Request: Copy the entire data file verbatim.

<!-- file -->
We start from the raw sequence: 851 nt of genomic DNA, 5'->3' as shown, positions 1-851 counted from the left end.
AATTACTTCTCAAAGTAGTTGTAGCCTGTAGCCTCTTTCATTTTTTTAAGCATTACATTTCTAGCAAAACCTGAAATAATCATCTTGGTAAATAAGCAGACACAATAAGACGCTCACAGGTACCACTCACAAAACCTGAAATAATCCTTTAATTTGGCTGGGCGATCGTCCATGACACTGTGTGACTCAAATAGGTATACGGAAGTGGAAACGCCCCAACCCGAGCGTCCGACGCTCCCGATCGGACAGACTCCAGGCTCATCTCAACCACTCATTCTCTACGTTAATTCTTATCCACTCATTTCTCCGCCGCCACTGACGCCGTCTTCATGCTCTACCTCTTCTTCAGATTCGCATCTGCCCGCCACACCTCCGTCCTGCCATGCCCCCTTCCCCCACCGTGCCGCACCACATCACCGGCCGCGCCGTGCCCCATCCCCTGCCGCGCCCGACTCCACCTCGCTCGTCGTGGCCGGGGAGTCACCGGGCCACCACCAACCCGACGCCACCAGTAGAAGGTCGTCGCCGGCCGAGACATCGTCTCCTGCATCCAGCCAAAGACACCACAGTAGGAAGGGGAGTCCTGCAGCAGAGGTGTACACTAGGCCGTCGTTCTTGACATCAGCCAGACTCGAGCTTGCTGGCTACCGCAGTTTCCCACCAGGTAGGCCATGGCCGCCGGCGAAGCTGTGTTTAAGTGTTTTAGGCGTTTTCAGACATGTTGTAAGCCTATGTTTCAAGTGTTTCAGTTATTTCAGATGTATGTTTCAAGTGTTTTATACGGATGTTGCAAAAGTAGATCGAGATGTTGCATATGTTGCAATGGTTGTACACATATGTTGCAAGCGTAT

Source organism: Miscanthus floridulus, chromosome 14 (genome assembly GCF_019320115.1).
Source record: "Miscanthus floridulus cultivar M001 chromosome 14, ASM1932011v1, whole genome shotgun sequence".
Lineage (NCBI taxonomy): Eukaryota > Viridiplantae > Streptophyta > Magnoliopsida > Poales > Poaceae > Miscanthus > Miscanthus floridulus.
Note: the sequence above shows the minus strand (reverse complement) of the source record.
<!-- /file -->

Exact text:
We start from the raw sequence: 851 nt of genomic DNA, 5'->3' as shown, positions 1-851 counted from the left end.
AATTACTTCTCAAAGTAGTTGTAGCCTGTAGCCTCTTTCATTTTTTTAAGCATTACATTTCTAGCAAAACCTGAAATAATCATCTTGGTAAATAAGCAGACACAATAAGACGCTCACAGGTACCACTCACAAAACCTGAAATAATCCTTTAATTTGGCTGGGCGATCGTCCATGACACTGTGTGACTCAAATAGGTATACGGAAGTGGAAACGCCCCAACCCGAGCGTCCGACGCTCCCGATCGGACAGACTCCAGGCTCATCTCAACCACTCATTCTCTACGTTAATTCTTATCCACTCATTTCTCCGCCGCCACTGACGCCGTCTTCATGCTCTACCTCTTCTTCAGATTCGCATCTGCCCGCCACACCTCCGTCCTGCCATGCCCCCTTCCCCCACCGTGCCGCACCACATCACCGGCCGCGCCGTGCCCCATCCCCTGCCGCGCCCGACTCCACCTCGCTCGTCGTGGCCGGGGAGTCACCGGGCCACCACCAACCCGACGCCACCAGTAGAAGGTCGTCGCCGGCCGAGACATCGTCTCCTGCATCCAGCCAAAGACACCACAGTAGGAAGGGGAGTCCTGCAGCAGAGGTGTACACTAGGCCGTCGTTCTTGACATCAGCCAGACTCGAGCTTGCTGGCTACCGCAGTTTCCCACCAGGTAGGCCATGGCCGCCGGCGAAGCTGTGTTTAAGTGTTTTAGGCGTTTTCAGACATGTTGTAAGCCTATGTTTCAAGTGTTTCAGTTATTTCAGATGTATGTTTCAAGTGTTTTATACGGATGTTGCAAAAGTAGATCGAGATGTTGCATATGTTGCAATGGTTGTACACATATGTTGCAAGCGTAT

Source organism: Miscanthus floridulus, chromosome 14 (genome assembly GCF_019320115.1).
Source record: "Miscanthus floridulus cultivar M001 chromosome 14, ASM1932011v1, whole genome shotgun sequence".
Lineage (NCBI taxonomy): Eukaryota > Viridiplantae > Streptophyta > Magnoliopsida > Poales > Poaceae > Miscanthus > Miscanthus floridulus.
Note: the sequence above shows the minus strand (reverse complement) of the source record.